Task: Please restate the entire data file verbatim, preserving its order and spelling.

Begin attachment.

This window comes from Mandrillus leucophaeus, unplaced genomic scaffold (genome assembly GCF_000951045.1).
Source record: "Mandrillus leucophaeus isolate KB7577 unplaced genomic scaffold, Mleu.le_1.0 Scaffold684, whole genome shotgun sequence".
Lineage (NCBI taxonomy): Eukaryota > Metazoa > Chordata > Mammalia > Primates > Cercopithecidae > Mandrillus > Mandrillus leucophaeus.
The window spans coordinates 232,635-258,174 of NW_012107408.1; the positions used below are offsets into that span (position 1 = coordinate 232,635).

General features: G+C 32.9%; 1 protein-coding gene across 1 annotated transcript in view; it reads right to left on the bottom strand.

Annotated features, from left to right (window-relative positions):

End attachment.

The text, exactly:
This window comes from Mandrillus leucophaeus, unplaced genomic scaffold (genome assembly GCF_000951045.1).
Source record: "Mandrillus leucophaeus isolate KB7577 unplaced genomic scaffold, Mleu.le_1.0 Scaffold684, whole genome shotgun sequence".
Lineage (NCBI taxonomy): Eukaryota > Metazoa > Chordata > Mammalia > Primates > Cercopithecidae > Mandrillus > Mandrillus leucophaeus.
The window spans coordinates 232,635-258,174 of NW_012107408.1; the positions used below are offsets into that span (position 1 = coordinate 232,635).

General features: G+C 32.9%; 1 protein-coding gene across 1 annotated transcript in view; it reads right to left on the bottom strand.

Annotated features, from left to right (window-relative positions):